B5 Da%a # mor&: 'ata memor consists of the &&",*) and ,%) memories. &&",*) memor consists of 25> eight bit locations whose content are not lost during loosing of power suppl . &&",*) is not directl addressable, but is accessed indirectl through &&%', and &&'%T% registers. %s &&",*) memor usuall serves for storing important parameters (for example, of a given temperature in temperature regulators), there is a strict procedure for writing in &&",*) which must be followed in order to avoid accidental writing. ,%) memor for data occupies space on a memor map from location 8x8( to 8x3/ which comes to >7 locations. <ocations of ,%) memor are also called !", registers which is an abbreviation for General Purpose Registers. !", registers can be accessed regardless of which bank is selected at the moment. |


+.4 # mor& Ba$ks:

$eside this GlengthG division to the #/, and the !", registers, memor map is also divided in GwidthG (see preceding map) to two areas called GbanksG. #electing one of the banks is done through the ,"8 bit in the #T%T@# register.

+.8 Program Co,$% r:

"rogram counter is a :4;bit register that contains the address of the instruction being executed. It is ph sicall carried out as a combination of a 5;bit register "(<%T= for the five higher bits of the address, and the 7;bit register "(< for the lower 7 bits.

+.9 S%ack:
"I(:7/352 has a :4;bit stack with 7 levels, or in other words, a group of 7 memor locations, :4 bits wide, with special purpose. Its basic role is to keep the value of program counter after a jump from the main program to an address of a subprogram. In order for a program to know how to go back to the point where it started from, it has to return the value of a program counter from a stack.

+.3 I$% rr,'%s:

Interrupts are a mechanism of a microcontroller which enables it to respond to some events at the moment the occur, regardless of what microcontroller is doing at the time. This is a ver important part, because it provides connection between a microcontroller and environment which surrounds it. !enerall , each interrupt changes the program flow, interrupts it and after executing an interrupt subprogram (interrupt routine) it continues from that same point on. (ontrol register of an interrupt is called I+T(*+ and can be accessed regardless of the bank selected. Its role is to allow or disallowed interrupts, and in case the are not allowed, it registers single interrupt re1uests through its own bits. |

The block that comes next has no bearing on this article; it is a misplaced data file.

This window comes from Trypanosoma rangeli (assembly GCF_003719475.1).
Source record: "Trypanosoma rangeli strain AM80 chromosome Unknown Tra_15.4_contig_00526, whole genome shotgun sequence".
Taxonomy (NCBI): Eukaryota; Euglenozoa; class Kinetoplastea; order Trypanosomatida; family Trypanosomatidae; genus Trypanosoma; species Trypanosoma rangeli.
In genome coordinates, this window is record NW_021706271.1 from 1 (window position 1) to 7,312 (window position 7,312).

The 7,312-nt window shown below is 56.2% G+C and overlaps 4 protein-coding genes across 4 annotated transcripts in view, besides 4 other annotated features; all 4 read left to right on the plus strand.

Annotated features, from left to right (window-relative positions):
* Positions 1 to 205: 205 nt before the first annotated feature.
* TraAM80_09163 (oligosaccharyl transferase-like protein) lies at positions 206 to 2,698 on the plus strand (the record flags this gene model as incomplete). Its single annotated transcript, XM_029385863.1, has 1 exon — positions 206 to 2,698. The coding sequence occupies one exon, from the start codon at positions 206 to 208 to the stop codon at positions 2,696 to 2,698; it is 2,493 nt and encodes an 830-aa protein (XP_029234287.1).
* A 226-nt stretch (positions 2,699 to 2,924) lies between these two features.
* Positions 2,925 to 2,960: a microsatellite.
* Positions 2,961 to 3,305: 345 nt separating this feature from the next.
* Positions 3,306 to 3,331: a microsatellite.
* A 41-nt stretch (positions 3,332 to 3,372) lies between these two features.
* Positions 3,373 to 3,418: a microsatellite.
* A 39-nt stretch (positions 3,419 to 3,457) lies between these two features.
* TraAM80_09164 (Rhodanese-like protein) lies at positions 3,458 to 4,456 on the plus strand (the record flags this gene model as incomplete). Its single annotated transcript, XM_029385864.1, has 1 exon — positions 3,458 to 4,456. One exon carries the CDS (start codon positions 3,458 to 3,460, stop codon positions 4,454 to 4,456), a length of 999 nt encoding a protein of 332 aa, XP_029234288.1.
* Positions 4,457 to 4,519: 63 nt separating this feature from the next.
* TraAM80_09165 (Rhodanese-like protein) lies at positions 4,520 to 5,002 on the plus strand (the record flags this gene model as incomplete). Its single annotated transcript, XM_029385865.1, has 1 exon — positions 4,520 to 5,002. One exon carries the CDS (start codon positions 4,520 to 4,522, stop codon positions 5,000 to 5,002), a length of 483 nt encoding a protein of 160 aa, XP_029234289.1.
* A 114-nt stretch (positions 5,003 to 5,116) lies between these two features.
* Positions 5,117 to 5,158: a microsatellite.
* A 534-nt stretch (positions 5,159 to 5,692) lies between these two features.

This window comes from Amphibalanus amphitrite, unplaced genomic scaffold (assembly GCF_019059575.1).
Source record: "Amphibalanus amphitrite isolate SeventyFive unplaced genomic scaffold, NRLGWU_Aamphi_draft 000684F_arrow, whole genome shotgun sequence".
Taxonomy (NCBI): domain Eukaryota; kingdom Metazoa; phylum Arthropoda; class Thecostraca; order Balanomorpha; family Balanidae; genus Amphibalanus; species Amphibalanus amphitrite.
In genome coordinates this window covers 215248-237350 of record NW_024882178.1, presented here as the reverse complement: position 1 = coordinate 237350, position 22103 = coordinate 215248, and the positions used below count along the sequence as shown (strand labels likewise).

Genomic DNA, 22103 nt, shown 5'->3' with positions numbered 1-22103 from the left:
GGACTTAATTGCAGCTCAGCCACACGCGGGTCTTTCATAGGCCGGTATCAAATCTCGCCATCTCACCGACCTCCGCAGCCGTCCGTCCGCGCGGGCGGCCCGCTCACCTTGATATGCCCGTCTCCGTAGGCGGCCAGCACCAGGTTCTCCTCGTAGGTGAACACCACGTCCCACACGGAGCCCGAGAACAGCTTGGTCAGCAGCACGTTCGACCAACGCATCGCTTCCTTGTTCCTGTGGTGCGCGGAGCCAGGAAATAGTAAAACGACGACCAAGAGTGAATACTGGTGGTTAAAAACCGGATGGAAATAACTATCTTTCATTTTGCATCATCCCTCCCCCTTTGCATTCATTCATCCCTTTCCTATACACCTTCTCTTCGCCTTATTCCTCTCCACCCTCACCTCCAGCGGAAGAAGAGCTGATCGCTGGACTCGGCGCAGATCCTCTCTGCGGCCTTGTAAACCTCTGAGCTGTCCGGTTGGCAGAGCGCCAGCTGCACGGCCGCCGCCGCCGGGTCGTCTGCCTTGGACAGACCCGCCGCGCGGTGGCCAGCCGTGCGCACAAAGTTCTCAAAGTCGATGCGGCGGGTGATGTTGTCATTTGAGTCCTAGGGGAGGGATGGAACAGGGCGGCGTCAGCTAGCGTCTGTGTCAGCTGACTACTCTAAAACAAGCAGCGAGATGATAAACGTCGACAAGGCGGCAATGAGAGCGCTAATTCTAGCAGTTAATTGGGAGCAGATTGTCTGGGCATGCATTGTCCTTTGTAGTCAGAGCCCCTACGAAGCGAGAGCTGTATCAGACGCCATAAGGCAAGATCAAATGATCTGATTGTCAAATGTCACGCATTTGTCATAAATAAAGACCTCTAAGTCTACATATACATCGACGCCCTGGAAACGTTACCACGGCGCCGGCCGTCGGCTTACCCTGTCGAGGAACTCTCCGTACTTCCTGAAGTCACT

A5 IE 2I$% rr,'% E$a"l 5: % single microcontroller can serve several devices. In the interrupt method, whenever an device needs its service, the device notifies the microcontroller b sending it can interrupt signal. . The program associated with the interrupt is called the interrupt service routine (I#,). The advantageous of interrupts is that the microcontroller can serve man devices based on the priorit assigned to it. There are six interrupts in the micro controller :. ,eset. 2. Two interrupts are set aside for the timers. 4. Two interrupts are set aside for hardware external hardware interrupts. 3. #erial (ommunications has a single interrupt (receive and transfer). .